Dangerous traffic situations around North prompted concerns for the School Council which met Monday, Feb. 5.
“There are a lot of different ways to see the problem,” said parent and council member Alicia Matos. “Students say we need more parking. Parents want less traffic and a bigger blue zone, so it’s identifying what the problem or problems really are that we need to do as a community.”
The drop off area on Tiger Drive, also known as the “blue zone” to parents and teachers, is an area that members of the council said they believe is too small for such a large school.
The council also discussed adding more bike racks and encouraging students to commute on foot, in its meeting with Alicia Bowman, the Transportation Advisor to the Mayor, who sat in with the council.
“The city is looking for you to come to them,” Bowman said to the School Council. “I would hope that we as a community are concerned about the safety of our children going to school, or about traffic, or bike safety—we need to show our concern.”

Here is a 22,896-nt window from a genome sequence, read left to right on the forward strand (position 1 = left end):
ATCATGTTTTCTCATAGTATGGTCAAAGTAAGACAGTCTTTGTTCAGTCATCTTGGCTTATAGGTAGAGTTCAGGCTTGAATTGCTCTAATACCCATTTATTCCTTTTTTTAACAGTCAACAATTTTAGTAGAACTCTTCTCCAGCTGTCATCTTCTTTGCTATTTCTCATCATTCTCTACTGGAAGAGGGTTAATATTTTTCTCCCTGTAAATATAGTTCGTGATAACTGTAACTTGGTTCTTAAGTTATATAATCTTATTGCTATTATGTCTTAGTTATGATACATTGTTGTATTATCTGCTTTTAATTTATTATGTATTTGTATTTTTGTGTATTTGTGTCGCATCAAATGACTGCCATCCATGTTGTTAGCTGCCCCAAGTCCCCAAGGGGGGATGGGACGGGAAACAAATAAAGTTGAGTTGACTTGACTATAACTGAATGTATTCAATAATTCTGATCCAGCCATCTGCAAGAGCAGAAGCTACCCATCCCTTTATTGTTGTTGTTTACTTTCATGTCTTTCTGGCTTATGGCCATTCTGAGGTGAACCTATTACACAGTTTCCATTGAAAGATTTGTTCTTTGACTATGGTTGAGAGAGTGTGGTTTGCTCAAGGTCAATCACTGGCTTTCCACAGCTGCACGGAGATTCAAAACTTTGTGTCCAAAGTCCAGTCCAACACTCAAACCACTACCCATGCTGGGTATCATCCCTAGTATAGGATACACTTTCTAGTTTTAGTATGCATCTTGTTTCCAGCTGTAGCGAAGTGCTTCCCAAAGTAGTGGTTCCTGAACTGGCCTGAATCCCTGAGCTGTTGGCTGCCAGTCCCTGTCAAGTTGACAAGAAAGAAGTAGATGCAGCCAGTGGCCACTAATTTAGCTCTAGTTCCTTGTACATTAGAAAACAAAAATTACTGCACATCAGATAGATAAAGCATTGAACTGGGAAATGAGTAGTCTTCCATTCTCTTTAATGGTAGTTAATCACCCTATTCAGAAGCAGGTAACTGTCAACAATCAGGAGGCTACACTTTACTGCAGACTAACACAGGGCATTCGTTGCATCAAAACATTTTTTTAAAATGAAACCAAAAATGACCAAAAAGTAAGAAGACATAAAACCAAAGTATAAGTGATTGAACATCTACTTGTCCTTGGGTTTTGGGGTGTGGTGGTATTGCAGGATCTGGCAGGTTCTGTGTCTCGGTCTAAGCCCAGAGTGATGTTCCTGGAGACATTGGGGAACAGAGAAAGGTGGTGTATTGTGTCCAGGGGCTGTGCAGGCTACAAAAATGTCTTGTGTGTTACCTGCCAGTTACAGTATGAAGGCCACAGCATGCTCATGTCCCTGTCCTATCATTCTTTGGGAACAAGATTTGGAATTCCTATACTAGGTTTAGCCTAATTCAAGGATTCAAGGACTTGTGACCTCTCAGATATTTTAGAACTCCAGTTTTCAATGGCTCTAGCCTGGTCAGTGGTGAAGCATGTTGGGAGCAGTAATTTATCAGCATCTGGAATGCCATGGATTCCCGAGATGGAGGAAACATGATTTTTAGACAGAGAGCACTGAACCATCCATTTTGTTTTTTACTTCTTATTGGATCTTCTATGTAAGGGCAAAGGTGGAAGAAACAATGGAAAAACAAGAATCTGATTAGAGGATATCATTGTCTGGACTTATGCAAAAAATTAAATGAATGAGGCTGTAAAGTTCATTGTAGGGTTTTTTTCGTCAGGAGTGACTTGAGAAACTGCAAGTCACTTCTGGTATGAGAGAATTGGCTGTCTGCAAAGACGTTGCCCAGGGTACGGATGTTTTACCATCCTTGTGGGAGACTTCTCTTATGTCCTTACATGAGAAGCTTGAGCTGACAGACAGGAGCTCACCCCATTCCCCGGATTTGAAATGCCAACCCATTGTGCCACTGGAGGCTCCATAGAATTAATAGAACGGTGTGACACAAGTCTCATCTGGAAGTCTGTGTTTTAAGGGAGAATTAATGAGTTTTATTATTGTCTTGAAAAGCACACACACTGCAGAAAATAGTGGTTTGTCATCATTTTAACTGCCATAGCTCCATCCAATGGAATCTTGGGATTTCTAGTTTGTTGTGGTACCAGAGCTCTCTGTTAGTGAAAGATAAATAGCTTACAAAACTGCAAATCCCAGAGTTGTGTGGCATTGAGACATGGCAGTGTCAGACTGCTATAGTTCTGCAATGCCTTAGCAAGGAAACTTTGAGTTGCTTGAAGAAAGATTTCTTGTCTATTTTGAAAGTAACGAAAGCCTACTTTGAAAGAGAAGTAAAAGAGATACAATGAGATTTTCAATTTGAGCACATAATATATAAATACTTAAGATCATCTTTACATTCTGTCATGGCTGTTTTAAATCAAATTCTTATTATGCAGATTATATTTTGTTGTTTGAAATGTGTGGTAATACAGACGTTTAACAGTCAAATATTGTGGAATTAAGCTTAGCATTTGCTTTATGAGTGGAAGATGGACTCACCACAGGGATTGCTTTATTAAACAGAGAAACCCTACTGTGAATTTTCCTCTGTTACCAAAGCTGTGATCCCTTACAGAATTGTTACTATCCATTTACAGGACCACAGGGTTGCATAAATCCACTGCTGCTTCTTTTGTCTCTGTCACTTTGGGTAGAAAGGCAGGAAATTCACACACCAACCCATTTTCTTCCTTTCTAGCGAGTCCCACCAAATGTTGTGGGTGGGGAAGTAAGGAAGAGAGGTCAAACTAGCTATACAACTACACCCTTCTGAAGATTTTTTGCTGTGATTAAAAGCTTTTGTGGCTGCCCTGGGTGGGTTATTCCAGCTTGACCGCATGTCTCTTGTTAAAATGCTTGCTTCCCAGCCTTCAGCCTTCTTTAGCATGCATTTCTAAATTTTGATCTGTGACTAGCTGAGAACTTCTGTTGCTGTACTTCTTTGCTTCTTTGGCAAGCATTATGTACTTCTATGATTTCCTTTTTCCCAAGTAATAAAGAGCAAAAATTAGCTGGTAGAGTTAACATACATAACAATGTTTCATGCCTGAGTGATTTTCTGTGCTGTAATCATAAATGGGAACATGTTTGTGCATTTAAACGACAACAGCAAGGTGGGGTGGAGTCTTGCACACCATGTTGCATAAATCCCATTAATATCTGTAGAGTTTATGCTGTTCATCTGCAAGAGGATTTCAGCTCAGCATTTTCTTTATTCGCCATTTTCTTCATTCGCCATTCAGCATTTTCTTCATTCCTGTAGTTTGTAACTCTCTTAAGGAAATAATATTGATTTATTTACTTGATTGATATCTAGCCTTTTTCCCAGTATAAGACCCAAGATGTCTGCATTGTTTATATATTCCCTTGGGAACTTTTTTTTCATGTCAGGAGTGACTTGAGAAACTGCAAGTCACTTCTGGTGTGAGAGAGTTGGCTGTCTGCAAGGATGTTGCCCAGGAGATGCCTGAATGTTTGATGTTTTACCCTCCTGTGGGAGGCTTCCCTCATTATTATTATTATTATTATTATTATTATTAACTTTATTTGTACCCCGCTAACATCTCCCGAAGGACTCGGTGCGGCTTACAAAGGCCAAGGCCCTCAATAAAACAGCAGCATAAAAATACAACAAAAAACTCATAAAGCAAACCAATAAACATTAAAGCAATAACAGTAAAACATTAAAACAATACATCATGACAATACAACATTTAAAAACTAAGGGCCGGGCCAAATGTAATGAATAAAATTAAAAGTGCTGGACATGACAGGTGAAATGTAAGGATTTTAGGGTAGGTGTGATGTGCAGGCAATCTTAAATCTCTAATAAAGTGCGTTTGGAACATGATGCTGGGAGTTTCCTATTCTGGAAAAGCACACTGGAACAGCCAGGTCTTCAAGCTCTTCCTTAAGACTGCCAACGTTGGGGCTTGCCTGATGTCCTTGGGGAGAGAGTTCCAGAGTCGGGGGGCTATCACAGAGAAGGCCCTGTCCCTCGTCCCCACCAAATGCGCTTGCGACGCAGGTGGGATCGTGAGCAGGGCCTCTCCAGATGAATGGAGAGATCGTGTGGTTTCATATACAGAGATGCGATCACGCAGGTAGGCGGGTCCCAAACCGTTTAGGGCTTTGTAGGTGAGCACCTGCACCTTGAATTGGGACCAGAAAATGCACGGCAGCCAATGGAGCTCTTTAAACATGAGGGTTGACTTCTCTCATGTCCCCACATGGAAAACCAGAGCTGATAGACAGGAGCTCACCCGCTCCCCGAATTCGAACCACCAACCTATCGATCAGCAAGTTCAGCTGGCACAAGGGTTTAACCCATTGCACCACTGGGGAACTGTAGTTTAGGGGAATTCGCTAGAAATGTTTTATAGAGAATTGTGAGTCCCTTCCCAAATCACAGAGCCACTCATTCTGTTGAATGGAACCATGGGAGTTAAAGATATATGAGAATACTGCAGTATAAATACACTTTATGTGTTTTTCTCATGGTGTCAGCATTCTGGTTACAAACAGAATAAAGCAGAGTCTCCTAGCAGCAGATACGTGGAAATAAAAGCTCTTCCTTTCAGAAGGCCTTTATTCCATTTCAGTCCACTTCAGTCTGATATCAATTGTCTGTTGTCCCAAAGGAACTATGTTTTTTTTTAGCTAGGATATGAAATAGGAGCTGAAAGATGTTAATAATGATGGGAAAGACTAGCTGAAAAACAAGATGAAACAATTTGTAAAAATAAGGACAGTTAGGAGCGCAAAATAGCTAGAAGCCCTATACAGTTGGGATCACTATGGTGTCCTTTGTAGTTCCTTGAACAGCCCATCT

The council members strategized ways to gain support from the City of Newton, and a small subdivision was assigned to work on a short statement describing the traffic problem around North.
The members discussed creating a bigger blue zone somewhere farther away from the school in order to reduce traffic around the school. Walnut Street and Lowell Avenue are also currently being reviewed by the city as two very dangerous streets for biking and walking.
According to Bowman, however, making these changes is not simple. “We need to make our roads safer,” she said. “But when we go to make changes, the neighbors complain saying they like how things are.”
Bike lanes, bike racks, and a bigger drop off zone for parents were discussed as a possible future addition. However, this would cut into student parking and principal Henry Turner talked about the downside of this.
“There will be push backs; students may be upset about the reduced parking if these things were added,” said Turner. “We need to be sensitive towards making these solutions.”
North’s School Council is made up of students, teachers, parents, and members of the community.